All of these programs are being justified under the "general welfare" clause of the constitution. There has been plenty of debate about this over the years and the view of most scholars is that the general welfare clause was only intended to be in regards to the powers granted to congress by Article 1 section 8 of the constitution, otherwise, general welfare could mean anything the there would be no limits at all on what the government can do if it was justified for the "general welfare".

        Do you really want the government to have that kind of power?

        Socialism is just central control over the means of production, but also over the distribution as well and not just goods, but land and capital. The government already owns all property, and now it will dictate all aspects of health care. What care is acceptable, how much providers will be reimbursed, how much insures can charge, and of course they will limit the pay of those CEOs as well!

        FDR was a socialist, LBJ was a socialist, and Obama has compared himself to FDR and his policies reflect a socialist agenda. The problem with all this is it all has to be implemented and in effect before it can be challenged. Someone has to be "harmed" in order for it to be heard by the courts and it takes time before a case can be heard. By then the apparatus can't be easily unwound and that might explain why none of those programs were challenged.

  2. SparklingJewel profile image66
    SparklingJewelposted 7 years ago

    what a question! smile

    it seems to me that going to the "core" would be the place to start to answer...to me, that being that we obviously need a group of people from every culture and walk of life that have grown up in America (and maybe even some from other countries that have become US citizens),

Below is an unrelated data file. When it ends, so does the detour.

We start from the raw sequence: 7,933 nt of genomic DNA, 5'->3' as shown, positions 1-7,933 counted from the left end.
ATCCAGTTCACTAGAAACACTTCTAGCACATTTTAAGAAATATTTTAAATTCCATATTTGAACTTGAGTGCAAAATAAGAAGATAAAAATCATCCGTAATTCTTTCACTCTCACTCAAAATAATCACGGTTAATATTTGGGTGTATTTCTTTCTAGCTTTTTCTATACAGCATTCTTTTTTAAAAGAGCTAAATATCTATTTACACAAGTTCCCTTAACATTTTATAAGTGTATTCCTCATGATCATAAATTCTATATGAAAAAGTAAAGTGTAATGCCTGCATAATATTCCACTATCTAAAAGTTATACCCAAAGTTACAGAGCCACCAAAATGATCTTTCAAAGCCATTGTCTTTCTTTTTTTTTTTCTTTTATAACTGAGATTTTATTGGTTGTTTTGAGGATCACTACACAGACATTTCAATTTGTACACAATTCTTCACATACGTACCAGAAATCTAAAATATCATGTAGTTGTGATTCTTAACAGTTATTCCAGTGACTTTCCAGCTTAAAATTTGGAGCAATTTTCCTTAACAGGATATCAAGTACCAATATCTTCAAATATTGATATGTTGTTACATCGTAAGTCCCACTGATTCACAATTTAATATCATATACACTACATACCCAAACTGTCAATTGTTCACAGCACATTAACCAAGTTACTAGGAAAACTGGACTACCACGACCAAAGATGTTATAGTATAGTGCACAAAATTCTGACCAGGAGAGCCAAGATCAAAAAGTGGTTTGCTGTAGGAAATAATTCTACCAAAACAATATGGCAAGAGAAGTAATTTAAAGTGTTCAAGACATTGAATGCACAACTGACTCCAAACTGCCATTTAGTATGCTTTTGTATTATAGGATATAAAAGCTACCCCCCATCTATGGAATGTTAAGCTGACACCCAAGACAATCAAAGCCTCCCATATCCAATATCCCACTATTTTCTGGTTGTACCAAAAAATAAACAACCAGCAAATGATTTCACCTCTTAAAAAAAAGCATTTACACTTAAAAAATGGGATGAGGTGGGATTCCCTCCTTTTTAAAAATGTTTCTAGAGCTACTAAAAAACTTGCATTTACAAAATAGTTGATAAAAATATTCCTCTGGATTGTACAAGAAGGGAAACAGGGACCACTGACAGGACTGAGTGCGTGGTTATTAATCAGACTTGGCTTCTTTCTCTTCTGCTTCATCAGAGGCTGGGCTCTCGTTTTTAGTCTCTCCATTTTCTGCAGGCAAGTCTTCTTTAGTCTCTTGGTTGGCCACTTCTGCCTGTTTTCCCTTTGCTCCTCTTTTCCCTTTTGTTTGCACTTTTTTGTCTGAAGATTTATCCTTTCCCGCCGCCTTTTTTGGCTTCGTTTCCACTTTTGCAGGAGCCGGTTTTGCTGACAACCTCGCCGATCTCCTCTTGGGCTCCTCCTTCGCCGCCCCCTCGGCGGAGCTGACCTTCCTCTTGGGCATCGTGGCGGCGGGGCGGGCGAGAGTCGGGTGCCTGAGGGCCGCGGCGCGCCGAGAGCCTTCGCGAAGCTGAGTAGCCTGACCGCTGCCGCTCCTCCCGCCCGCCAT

from Constitutional scholars and historians and everyday joe's and jane's, as well as religions, to sit as a panel and decide what the Constitution means, what the founding fathers meant...don't you think?
    after all, there are some that aren't, can't accept, don't "get",  the spiritual meaning, which in itself is disagreed upon...

    for me, the first thing that pops into my head when someone says "they are only doing what is best for me" is who the "----" do they think they are telling me what is best for me!

    1. PrettyPanther profile image85
      PrettyPantherposted 7 years ago in reply to this

      I'm not sure that I'd want everyday joes and janes, not to mention religious ideologues, deciding what the constitution means.

      1. SparklingJewel profile image66
        SparklingJewelposted 7 years ago in reply to this

        ...but you don't mind someone telling you, deciding for you what health care you can or should have????

        1. PrettyPanther profile image85
          PrettyPantherposted 7 years ago in reply to this

          Currently, the only "someone" who can tell me what health care I can or should have is my insurance company bureaucrats.  So far, I've been lucky enough that I haven't required a procedure that might be considered too expensive or controversial, but should I ever need a heart transplant, for example, it would be the insurance company deciding whether or not I can have it, even if my doctor recommends it and I personally want it.

          Unless, of course, I'm a multi-millionaire and can afford the operation and all of the followup care and expensive medications.

          I don't see how having the option of choosing a government bureaucrat over an insurance bureaucrat changes much, other than the insurance bureaucrat is looking out for the bottom line.

  3. Ron Montgomery profile image60
    Ron Montgomeryposted 7 years ago

    Should blind obedience to a discredited ideology keep us from saving thousands of lives per year?  Are your priorities a tad...

    I dunno, Wacky?

    1. profile image0